V. Y. Mudimbe

BookV. Y. Mudimbe

V. Y. Mudimbe

Undisciplined Africanism

Contemporary French and Francophone Cultures, 29


August 30th, 2013



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VY Mudimbe: Undisciplined Africanism is the first English-language monograph dedicated to the work of Valentin Yves Mudimbe. This book charts the intellectual history of the seminal Congolese philosopher, epistemologist, and philologist from the late 1960s to the present day, exploring his major essays and novels. Pierre-Philippe Fraiture highlights Mudimbe’s trajectory through major debates on African nationalism, Panafricanism, neo-colonialism, negritude, pedagogy, Christianisation, decolonisation, anthropology, postcolonial representations, and a variety of other subjects, using these as contexts for close readings of many of Mudimbe’s texts, both influential and lesser-known. The book demonstrates that Mudimbe’s intellectual career has been informed by a series of decisive dialogues with some of the key exponents of Africanism (Herodotus, EW Blyden, Placide Tempels), continental and postcolonial thought (Jean-Paul Sartre, Frantz Fanon, Michel Foucault, and Claude Lévi-Strauss), and African thought and philosophy from Africa and the diaspora (L.S. Senghor, Patrice Nganang, and Achille Mbembe).

A detailed study of V. Y. Mudimbe’s critical and creative writing has long been overdue. That it should finally appear in a form that is accessible and genuinely illuminating will be a cause for celebration amongst scholars working not just in the areas of African Studies and postcolonial studies more widely, but for all those who share Mudimbe’s ‘undisciplined’ approach to the study of writing, history, and critical thought.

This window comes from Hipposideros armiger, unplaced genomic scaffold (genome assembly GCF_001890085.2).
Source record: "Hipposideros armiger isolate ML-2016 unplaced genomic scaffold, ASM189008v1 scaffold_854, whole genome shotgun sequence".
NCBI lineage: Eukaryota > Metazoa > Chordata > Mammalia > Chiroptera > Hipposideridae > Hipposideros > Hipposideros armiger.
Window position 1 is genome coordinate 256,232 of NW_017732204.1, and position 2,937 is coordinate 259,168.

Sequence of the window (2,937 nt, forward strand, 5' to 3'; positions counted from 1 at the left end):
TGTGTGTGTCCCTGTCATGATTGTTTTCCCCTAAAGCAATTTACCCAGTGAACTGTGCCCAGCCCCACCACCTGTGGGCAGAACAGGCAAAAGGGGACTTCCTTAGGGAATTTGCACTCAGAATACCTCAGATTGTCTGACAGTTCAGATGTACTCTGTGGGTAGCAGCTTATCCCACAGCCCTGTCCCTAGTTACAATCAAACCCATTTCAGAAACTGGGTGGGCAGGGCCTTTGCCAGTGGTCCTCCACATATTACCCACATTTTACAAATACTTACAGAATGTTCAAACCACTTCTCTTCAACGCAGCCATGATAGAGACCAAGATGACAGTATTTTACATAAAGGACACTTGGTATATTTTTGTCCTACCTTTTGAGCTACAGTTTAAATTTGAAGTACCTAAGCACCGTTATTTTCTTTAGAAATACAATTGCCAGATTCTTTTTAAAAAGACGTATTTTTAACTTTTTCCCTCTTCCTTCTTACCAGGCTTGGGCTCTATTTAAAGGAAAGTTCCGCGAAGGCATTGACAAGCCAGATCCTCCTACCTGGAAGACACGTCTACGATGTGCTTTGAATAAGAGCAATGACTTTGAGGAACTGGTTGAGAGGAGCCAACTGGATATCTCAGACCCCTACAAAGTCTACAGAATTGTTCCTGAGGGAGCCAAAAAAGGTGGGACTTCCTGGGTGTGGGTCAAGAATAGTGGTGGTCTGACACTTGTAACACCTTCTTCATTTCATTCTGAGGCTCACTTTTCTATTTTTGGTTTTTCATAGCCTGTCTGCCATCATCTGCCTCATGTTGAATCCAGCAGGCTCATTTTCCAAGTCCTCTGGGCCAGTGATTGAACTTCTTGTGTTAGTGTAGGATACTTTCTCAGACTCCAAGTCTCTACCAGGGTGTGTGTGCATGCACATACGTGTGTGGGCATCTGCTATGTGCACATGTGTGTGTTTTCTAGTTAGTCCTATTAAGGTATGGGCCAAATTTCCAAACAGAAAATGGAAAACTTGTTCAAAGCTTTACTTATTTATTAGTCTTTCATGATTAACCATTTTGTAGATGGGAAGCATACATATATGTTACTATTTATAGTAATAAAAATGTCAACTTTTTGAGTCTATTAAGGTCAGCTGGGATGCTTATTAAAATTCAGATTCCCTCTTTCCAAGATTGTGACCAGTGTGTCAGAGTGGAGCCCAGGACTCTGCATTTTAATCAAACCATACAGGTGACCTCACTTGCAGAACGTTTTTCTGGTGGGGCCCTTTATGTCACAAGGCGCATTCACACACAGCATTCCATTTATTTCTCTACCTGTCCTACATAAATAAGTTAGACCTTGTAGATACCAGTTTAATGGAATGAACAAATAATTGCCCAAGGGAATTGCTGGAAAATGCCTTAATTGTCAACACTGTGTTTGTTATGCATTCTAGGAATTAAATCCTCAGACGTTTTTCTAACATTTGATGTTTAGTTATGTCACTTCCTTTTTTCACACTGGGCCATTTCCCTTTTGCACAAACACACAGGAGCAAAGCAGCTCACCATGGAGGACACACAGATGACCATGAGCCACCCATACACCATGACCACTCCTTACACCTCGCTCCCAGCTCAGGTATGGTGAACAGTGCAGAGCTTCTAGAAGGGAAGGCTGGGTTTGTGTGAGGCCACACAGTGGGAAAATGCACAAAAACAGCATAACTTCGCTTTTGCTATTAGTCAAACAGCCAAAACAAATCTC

Aedin Ni Loingsigh

I expect this book to contribute immensely to the fields and sub-fields it engages with, bridging disciplines and regional foci, and bringing Anglophone and Francophone scholars into (closer) dialogue. The book is theoretically advanced and develops its more general arguments in relation to, and by means of, selected textual and personal case studies that are embedded in specific regional and socio-historical circumstances. Still, its structure is sound, and the overall argument clear. It speaks to a wider interdisciplinary audience of researchers and (advanced or) graduate students in literature, philosophy, African Studies, (post)colonialism, intellectual history, and more.
Kai Kresse


Author Information

Pierre-Philippe Fraiture is a Professor of French in the School of Modern Languages and Cultures at the University of Warwick.